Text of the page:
- Parameters examined: Glucose, blood urea nitrogen, creatinine, cholesterol and calcium concentrations, and alkaline phosphatase, aspartate aminotransaminase, alanine aminotransaminase and lactate dehydrogenase activities (10-day study); total bilirubin, total protein, albumin, sodium and potassium concentrations were measured in addition in the 90-day study.

URINALYSIS: (90-day study only)
- Time schedule for collection of urine: During the final week
- Metabolism cages used for collection of urine: Yes
- Animals fasted: No data
- Parameters examined: Protein, glucose and bilirubin concentration and pH value and occult blood

OTHER:
At necropsy, the weights of the following organs were recorded: Brain, liver, spleen, lungs, thymus, kidneys, adrenal glands, heart and gonads
Sacrifice and pathology:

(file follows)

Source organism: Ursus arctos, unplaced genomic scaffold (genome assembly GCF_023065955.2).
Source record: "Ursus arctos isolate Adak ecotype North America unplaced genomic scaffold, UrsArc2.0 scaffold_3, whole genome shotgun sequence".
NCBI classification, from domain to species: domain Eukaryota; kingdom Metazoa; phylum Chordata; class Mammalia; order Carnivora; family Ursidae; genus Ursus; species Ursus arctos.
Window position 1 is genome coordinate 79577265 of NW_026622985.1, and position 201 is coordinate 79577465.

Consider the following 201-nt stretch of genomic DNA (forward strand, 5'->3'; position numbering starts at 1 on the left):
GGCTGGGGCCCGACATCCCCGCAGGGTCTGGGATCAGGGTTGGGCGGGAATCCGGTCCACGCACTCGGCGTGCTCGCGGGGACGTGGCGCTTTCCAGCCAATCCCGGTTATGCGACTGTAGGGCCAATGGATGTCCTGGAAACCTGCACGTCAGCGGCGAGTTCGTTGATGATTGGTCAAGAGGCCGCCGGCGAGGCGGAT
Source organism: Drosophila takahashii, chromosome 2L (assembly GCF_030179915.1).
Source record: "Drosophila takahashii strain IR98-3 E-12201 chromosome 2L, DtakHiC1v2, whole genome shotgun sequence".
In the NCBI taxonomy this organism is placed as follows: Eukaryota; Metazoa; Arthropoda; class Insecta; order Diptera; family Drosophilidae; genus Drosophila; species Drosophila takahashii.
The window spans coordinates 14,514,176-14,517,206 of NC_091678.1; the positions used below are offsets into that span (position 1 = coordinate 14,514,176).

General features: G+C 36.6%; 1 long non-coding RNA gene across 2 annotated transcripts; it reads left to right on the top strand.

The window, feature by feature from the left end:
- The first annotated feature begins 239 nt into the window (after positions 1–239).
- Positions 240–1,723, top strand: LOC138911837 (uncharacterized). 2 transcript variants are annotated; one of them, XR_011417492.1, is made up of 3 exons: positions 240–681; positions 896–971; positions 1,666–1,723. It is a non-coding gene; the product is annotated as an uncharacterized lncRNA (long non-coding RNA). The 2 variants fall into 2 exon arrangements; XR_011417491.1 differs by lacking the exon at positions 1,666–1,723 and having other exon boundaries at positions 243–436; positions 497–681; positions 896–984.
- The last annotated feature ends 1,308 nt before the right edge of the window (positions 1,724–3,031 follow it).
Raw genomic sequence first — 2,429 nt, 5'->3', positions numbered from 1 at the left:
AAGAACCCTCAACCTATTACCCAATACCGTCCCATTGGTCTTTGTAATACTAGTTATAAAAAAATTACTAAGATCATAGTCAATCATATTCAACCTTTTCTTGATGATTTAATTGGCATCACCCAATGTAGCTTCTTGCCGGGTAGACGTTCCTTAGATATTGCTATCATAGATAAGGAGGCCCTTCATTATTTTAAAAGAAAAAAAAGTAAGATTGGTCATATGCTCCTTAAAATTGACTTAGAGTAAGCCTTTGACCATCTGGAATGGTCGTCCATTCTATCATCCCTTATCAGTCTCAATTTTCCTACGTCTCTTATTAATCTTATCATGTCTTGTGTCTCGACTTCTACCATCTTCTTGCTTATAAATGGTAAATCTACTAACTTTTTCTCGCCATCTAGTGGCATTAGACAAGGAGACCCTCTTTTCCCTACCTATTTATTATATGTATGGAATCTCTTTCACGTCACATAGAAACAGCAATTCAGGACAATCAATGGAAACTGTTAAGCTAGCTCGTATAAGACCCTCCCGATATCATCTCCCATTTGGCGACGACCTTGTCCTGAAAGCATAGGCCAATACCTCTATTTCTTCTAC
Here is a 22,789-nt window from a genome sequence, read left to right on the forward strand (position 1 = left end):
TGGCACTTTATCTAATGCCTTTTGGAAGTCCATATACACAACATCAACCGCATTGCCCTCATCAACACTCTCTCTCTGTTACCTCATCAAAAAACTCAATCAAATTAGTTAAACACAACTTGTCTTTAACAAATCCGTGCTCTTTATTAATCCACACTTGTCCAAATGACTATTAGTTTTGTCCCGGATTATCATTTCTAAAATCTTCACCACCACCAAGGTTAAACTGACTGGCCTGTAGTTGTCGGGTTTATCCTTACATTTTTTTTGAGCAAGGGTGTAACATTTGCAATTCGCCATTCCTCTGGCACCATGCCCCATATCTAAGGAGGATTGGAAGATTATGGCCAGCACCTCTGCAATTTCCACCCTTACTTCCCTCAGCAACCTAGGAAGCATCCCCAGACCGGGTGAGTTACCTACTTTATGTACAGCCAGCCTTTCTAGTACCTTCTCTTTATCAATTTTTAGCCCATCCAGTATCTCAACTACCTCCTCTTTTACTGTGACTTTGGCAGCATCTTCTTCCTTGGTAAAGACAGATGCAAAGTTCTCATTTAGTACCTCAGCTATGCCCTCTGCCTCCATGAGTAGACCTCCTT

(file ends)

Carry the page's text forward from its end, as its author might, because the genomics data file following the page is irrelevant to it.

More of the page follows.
GROSS PATHOLOGY: Yes
HISTOPATHOLOGY: Yes (brain, liver, spleen, lungs, thymus, kidneys, adrenal glands, heart, gonads, skin, mandibular and mesenteric lymph nodes, mammary gland, thigh muscle, sciatic nerve, sternebrae, oesophagus, stomach, duodenum, jejunum, tongue, salivary gland, ileum, colon, caecum, rectum, pancreas, urinary bladder, seminal vesicles, prostate, uterus, nasal cavity/turbinates, pituitary gland, preputial or clitoral gland, Zymbal's gland, aorta, thyroid, parathyroids and any gross lesions)
Other examinations:
none
Statistics: